The Dangers of the New WW Kurbo App

Dear parent, I know you want the best for your child—that you want your child to be healthy and happy and thriving. So I beg you, if you genuinely want your child to be healthy and to set your child up for success when it comes to navigating food and body concerns as well as mental wellbeing, please do not put your child on a diet or encourage the use of a weight loss app. For those of you who aren’t aware, @ww recently came out with an app for kids ages 8-17 to track food. This app uses a stoplight system to rank foods—green, yellow, and red. I have SO SO many issues with this app as a dietitian and someone who work with clients with food and body struggles. This app is unethical and dangerous. Here are a few of my issues:

1.     This app targets kids during a time when they are *supposed* to be gaining weight (swipe over for the charts). For example, clinical recommendations for weight gain during the ages of 8-18 for a boy who has been on the 50th percentile is 100 lbs and for a girl is 85 lbs (you can see that during teenage years it is 50 lbs and 25 lbs, respectively.) We are pathologizing something that is completely healthy and normal—creating shame and guilt. Your child needs to grow out before he/she can grow up.

Boy growth chart
Girl growth chart

2.     Only one of the “health coaches” listed on their site has a degree in nutrition, the rest have backgrounds in communications, political economy, tourism, etc. I’m not knocking their degrees, they simply don’t have the education background I believe is necessary for helping coach children in the area of food nutrition (FYI, an RD has at least 4 years of school plus an internship and national board exam. Some of us also have a master’s degree too).

3.     Kids think in black and white and this app could easily lead kids to viewing food as “good” and “bad” and we simply know that food nutrition is not this simple—there is a lot of nuance. This good/bad mentality causes so much anxiety, guilt, and shame. Eating a “bad” food then makes you “bad” and alternatively, eating a “good” food makes you “good.” I don’t know about you, but I don’t want my children gauging their morality based off of their food intake.

4.     From the little bit I’ve seen (I will acknowledge I have not downloaded the app), it appears mainly fruits and veggies are green, lean proteins and grains are yellow, and pretty much anything high in calories is red. This way of viewing food simply in terms of calories is completely ignoring nutrition. Yes, fat is high in calories, but also so so important for our bodies as well as for fullness and satisfaction. Fruits and veggies are important for our health, but I have plenty of clients who used to eat mainly fruits and veggies and they can report they feel WAY better eating a wider variety of foods (the GI system can only handle so much fiber haha). Hummus, applesauce, etc should NOT be considered a red food, and yet they are on the app.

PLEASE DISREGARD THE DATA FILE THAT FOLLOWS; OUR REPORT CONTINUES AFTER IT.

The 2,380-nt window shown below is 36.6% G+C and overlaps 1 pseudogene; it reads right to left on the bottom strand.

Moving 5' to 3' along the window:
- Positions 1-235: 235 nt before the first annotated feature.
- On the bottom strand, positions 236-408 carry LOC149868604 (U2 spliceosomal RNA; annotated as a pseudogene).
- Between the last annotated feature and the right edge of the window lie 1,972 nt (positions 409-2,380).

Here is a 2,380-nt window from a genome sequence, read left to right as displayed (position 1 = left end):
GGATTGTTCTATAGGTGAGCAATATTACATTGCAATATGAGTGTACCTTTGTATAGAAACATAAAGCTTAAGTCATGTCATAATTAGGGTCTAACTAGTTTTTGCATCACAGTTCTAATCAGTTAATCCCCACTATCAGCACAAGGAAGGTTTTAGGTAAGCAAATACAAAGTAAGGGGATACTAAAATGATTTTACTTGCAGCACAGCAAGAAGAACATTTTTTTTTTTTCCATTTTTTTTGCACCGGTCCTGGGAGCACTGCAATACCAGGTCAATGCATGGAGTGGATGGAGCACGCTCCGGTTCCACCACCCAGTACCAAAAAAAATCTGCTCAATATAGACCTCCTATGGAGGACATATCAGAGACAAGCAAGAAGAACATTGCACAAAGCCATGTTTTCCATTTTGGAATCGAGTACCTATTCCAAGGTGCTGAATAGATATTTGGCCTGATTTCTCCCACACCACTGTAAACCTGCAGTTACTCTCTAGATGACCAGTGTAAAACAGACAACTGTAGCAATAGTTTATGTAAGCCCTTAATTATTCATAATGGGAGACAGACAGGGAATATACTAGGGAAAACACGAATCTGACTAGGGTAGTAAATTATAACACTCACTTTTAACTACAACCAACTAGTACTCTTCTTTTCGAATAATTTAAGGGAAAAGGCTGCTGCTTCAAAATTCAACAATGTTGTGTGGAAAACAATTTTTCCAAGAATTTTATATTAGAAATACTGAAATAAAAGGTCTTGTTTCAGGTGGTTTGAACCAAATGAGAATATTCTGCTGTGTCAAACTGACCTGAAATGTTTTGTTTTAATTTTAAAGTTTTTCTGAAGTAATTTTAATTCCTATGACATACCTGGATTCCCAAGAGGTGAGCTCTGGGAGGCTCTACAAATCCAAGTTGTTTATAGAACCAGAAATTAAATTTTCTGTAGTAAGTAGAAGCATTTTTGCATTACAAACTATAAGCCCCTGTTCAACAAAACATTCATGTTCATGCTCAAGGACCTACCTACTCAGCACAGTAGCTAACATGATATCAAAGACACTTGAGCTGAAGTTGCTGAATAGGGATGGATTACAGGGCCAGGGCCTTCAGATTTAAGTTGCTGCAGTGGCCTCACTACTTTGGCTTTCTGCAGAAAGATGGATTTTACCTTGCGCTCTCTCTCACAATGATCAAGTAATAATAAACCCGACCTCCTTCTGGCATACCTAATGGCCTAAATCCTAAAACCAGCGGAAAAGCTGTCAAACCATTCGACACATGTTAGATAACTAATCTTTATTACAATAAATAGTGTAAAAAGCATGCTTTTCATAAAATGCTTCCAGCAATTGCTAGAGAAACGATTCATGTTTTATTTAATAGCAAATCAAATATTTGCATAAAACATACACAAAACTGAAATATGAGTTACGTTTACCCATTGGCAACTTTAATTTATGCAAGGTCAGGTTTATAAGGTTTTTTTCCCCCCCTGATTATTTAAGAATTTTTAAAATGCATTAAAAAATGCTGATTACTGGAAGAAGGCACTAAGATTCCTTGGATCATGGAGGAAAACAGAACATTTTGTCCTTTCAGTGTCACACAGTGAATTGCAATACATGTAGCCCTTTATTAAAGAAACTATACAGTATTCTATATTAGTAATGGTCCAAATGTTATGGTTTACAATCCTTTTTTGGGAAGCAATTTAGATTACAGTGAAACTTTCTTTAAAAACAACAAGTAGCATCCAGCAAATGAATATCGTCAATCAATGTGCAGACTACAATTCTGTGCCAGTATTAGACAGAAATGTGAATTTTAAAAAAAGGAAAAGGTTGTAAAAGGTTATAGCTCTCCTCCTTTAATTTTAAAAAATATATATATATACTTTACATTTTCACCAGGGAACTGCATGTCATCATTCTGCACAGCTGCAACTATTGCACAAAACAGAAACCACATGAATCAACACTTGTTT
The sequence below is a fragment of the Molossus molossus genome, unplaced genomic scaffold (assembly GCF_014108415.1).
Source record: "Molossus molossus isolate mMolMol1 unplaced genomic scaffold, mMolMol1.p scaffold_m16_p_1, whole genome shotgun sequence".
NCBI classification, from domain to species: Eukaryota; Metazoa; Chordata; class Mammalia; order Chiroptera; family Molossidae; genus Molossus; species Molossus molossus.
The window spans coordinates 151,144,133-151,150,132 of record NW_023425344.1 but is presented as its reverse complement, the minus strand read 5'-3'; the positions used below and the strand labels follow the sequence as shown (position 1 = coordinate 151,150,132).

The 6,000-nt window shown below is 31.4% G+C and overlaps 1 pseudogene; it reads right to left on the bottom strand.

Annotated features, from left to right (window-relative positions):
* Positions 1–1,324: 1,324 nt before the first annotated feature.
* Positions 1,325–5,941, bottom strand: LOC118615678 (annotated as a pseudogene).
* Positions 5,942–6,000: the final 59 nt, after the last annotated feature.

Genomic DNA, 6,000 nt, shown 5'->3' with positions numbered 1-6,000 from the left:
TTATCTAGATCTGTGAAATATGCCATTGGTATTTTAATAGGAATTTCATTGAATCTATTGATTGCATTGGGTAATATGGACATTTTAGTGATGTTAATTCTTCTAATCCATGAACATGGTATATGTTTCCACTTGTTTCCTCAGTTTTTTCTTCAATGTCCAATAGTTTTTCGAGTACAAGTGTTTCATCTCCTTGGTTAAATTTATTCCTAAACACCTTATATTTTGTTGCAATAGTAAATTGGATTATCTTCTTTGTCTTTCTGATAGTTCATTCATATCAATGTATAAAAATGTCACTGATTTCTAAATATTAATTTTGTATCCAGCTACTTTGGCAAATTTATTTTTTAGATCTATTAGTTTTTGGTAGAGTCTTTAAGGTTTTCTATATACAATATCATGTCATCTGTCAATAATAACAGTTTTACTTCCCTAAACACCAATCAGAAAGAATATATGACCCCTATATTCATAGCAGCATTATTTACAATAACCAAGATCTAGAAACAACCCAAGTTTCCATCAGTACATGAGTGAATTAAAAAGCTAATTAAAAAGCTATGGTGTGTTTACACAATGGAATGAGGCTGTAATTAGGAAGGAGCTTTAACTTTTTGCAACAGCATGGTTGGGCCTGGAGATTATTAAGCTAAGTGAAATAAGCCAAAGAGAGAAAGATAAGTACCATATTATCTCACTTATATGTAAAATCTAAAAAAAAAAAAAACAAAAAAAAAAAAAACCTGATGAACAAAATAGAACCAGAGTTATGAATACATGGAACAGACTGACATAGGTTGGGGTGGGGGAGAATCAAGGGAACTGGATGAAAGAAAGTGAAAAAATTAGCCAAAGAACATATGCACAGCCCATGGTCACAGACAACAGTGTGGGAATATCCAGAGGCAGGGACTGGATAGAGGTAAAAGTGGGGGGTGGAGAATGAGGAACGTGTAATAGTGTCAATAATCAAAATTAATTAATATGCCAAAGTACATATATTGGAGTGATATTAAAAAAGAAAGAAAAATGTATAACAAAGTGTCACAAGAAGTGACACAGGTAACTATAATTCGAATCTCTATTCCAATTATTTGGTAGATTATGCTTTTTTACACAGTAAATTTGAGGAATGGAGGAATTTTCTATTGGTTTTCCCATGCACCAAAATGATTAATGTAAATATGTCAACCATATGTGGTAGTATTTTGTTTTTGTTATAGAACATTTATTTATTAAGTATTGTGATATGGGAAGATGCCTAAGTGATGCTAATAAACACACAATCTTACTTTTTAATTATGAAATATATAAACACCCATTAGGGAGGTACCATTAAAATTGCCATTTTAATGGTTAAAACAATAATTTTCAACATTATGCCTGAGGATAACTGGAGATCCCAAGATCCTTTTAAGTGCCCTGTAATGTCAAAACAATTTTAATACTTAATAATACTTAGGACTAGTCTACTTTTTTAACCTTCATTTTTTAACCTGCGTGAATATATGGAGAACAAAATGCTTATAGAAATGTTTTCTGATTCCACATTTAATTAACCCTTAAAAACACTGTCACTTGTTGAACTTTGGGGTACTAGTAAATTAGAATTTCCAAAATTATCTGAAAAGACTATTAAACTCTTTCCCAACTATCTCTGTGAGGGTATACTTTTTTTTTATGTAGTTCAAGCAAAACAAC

Risk of eating disorder is 242X more than T2DM.png

5.     Dieting is a huge predictor/trigger for disordered eating and eating disorders. 1 in 4 people who go on a diet develop an eating disorder. Guys, this is a staggering statistic. ONE in FOUR. Your child has a greater risk of developing an eating disorder than type 2 diabetes. This is the biggest reason I cannot get behind an app like this (or WW allowing teenagers to join) or any form of dieting. I have personally experienced an eating disorder and work with clients every day who are working hard to overcome their struggles with food so that they can live a rich and full life. Eating disorders are dangerous (they have the highest mortality rate of all mental disorders) and strip away everything important to the people who struggle with them.

6.     The app and WW can claim that it’s a lifestyle plan, but they talk all about BMI and weight and have before and after pictures. This is about weight, not health. The Academy of Pediatrics clearly states that children should NOT be put on a diet. If they genuinely care about health, this app would be altogether different and there would be no talk of weight or before or after pictures.

7.     Speaking of before and after pictures—this creates the idea that the before was less than the after. These children are valuable regardless of their body size or the way they look. Putting children on diets only tells them that their body is a problem that needs to be fixed, bringing me back to point number 1 and 5.

This app is problematic on so many different levels. I’ve heard the National Eating Disorder Association released an official statement on the dangers of this app (along with many other health professionals) and yet WW has not taken it off the market. Let’s be honest, they don’t care about the health of your children, they care about their bottom line. So please, please do not allow your children to use this app. And comment below if you have questions or concerns--I am open to respectful dialogue. Share this and other articles with your parent friends. And if you are interested, sign this petition to get it removed